The past year has been a brutal one for the AEC industry, to put it mildly. Overall, as a response to the tough times of 2009, cutting marketing expenditures probably made good sense for a lot of firms.
However, as many firms look towards the new year with the clear goal of “we need to do better than last year,” it’s crucial that they prepare a detailed marketing budget. Marketing planning often falls by the wayside because of the high level of uncertainty, but at a minimum, a budget should be prepared to help guide spending decisions in 2010.
Why is a budget important?
Every project that you undertake as architects, engineers or contractors has a budget. Clients demand it so that they can plan, set aside funding and measure the project’s success. Marketing efforts should be no different.
Developing a budget ensures consistent activity. Relationships rarely develop from one call, one ad, one conference or one mailing. A budget, accompanied by a marketing plan, allows firms to outline multiple touch points with the same audience. A budget also provides a figure to measure effectiveness against. ROI is not the end-all-be-all of metrics, but it is one important yardstick to use when evaluating and planning your firm’s marketing efforts.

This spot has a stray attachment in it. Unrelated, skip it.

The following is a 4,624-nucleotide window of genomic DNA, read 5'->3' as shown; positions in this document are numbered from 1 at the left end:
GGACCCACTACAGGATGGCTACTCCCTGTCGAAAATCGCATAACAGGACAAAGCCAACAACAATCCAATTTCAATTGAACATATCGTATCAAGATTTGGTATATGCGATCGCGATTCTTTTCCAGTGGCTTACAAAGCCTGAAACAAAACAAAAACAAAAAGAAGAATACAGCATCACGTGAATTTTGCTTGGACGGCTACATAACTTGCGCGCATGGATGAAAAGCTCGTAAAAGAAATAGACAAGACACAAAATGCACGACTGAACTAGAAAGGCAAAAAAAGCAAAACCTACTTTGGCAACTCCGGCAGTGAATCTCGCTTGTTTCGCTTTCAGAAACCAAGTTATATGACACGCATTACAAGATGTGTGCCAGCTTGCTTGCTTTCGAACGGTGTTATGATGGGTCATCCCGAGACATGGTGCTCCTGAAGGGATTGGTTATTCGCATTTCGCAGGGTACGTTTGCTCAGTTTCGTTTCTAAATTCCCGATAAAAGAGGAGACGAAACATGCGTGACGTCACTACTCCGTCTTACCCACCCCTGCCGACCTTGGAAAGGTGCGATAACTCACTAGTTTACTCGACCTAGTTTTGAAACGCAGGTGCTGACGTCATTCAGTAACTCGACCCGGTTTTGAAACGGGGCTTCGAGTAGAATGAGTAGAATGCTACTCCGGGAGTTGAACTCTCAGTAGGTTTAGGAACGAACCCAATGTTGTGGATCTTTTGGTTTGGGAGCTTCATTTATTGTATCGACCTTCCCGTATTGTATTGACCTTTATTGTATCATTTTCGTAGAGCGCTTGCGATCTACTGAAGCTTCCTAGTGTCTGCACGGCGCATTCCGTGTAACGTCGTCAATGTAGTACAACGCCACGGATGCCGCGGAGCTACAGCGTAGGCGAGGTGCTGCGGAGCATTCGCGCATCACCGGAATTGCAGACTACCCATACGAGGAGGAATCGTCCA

What do we base a budget on?
Depending on how detailed your firm’s business or financial planning process is, you should develop a marketing budget as a percentage of revenue, not just assign a dollar amount. Industry averages range from 5-10% of net service revenue. Those vary based on which survey you use or region you work in. You also have the choice of basing your budget on next year’s projected revenue or historical revenue numbers.
What should go into 2010’s budget?
Marketing next year will be mission critical, whether you believe that the market will have a drastic upswing or times will continue to be difficult. Coming out of a year like 2009, clients will have a built-up need for your services and funding will eventually come, so a detailed budget will help you make the most of tight marketing dollars.